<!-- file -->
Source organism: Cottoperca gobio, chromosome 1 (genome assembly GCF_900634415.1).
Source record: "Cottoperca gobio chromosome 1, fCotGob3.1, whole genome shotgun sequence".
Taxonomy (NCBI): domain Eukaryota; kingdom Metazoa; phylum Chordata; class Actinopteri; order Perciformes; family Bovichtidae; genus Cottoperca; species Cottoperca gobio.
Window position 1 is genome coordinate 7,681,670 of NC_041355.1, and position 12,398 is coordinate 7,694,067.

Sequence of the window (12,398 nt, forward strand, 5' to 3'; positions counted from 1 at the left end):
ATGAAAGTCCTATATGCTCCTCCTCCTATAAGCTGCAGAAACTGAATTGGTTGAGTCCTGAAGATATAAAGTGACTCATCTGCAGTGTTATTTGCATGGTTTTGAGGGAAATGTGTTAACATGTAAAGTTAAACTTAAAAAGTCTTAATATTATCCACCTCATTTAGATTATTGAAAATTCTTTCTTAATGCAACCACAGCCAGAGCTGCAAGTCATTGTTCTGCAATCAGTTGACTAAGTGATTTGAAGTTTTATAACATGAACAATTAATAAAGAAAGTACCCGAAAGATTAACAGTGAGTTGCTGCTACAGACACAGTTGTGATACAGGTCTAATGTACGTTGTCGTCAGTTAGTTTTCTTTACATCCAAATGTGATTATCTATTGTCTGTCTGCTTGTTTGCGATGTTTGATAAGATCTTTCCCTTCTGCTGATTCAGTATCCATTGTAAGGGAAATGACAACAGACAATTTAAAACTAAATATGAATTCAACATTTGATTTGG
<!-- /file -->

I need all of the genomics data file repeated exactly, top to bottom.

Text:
Source organism: Cottoperca gobio, chromosome 1 (genome assembly GCF_900634415.1).
Source record: "Cottoperca gobio chromosome 1, fCotGob3.1, whole genome shotgun sequence".
Taxonomy (NCBI): domain Eukaryota; kingdom Metazoa; phylum Chordata; class Actinopteri; order Perciformes; family Bovichtidae; genus Cottoperca; species Cottoperca gobio.
Window position 1 is genome coordinate 7,681,670 of NC_041355.1, and position 12,398 is coordinate 7,694,067.

Sequence of the window (12,398 nt, forward strand, 5' to 3'; positions counted from 1 at the left end):
ATGAAAGTCCTATATGCTCCTCCTCCTATAAGCTGCAGAAACTGAATTGGTTGAGTCCTGAAGATATAAAGTGACTCATCTGCAGTGTTATTTGCATGGTTTTGAGGGAAATGTGTTAACATGTAAAGTTAAACTTAAAAAGTCTTAATATTATCCACCTCATTTAGATTATTGAAAATTCTTTCTTAATGCAACCACAGCCAGAGCTGCAAGTCATTGTTCTGCAATCAGTTGACTAAGTGATTTGAAGTTTTATAACATGAACAATTAATAAAGAAAGTACCCGAAAGATTAACAGTGAGTTGCTGCTACAGACACAGTTGTGATACAGGTCTAATGTACGTTGTCGTCAGTTAGTTTTCTTTACATCCAAATGTGATTATCTATTGTCTGTCTGCTTGTTTGCGATGTTTGATAAGATCTTTCCCTTCTGCTGATTCAGTATCCATTGTAAGGGAAATGACAACAGACAATTTAAAACTAAATATGAATTCAACATTTGATTTGG